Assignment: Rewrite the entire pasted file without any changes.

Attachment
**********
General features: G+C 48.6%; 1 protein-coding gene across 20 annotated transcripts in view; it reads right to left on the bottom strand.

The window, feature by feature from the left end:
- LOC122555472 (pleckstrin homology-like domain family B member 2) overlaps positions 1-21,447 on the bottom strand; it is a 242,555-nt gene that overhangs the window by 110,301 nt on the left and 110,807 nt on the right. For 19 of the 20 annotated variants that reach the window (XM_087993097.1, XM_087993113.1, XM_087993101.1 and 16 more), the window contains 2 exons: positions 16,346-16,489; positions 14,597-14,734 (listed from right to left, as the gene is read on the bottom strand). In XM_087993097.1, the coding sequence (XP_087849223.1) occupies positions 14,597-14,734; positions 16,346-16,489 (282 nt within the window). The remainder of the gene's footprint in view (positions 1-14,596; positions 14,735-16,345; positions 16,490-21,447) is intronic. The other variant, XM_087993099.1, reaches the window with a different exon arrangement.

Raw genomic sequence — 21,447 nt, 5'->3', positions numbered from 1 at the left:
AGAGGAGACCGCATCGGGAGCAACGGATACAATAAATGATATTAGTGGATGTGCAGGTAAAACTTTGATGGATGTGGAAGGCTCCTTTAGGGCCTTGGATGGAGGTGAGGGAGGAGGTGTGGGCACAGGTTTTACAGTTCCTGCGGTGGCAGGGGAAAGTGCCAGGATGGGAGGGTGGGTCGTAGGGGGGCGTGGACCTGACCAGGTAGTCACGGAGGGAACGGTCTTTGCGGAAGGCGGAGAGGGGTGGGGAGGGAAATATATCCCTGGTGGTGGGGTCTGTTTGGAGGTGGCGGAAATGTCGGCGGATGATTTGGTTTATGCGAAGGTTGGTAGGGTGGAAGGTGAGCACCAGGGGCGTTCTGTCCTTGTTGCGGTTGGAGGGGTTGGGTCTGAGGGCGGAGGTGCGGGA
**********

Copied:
General features: G+C 48.6%; 1 protein-coding gene across 20 annotated transcripts in view; it reads right to left on the bottom strand.

The window, feature by feature from the left end:
- LOC122555472 (pleckstrin homology-like domain family B member 2) overlaps positions 1-21,447 on the bottom strand; it is a 242,555-nt gene that overhangs the window by 110,301 nt on the left and 110,807 nt on the right. For 19 of the 20 annotated variants that reach the window (XM_087993097.1, XM_087993113.1, XM_087993101.1 and 16 more), the window contains 2 exons: positions 16,346-16,489; positions 14,597-14,734 (listed from right to left, as the gene is read on the bottom strand). In XM_087993097.1, the coding sequence (XP_087849223.1) occupies positions 14,597-14,734; positions 16,346-16,489 (282 nt within the window). The remainder of the gene's footprint in view (positions 1-14,596; positions 14,735-16,345; positions 16,490-21,447) is intronic. The other variant, XM_087993099.1, reaches the window with a different exon arrangement.

Raw genomic sequence — 21,447 nt, 5'->3', positions numbered from 1 at the left:
AGAGGAGACCGCATCGGGAGCAACGGATACAATAAATGATATTAGTGGATGTGCAGGTAAAACTTTGATGGATGTGGAAGGCTCCTTTAGGGCCTTGGATGGAGGTGAGGGAGGAGGTGTGGGCACAGGTTTTACAGTTCCTGCGGTGGCAGGGGAAAGTGCCAGGATGGGAGGGTGGGTCGTAGGGGGGCGTGGACCTGACCAGGTAGTCACGGAGGGAACGGTCTTTGCGGAAGGCGGAGAGGGGTGGGGAGGGAAATATATCCCTGGTGGTGGGGTCTGTTTGGAGGTGGCGGAAATGTCGGCGGATGATTTGGTTTATGCGAAGGTTGGTAGGGTGGAAGGTGAGCACCAGGGGCGTTCTGTCCTTGTTGCGGTTGGAGGGGTTGGGTCTGAGGGCGGAGGTGCGGGA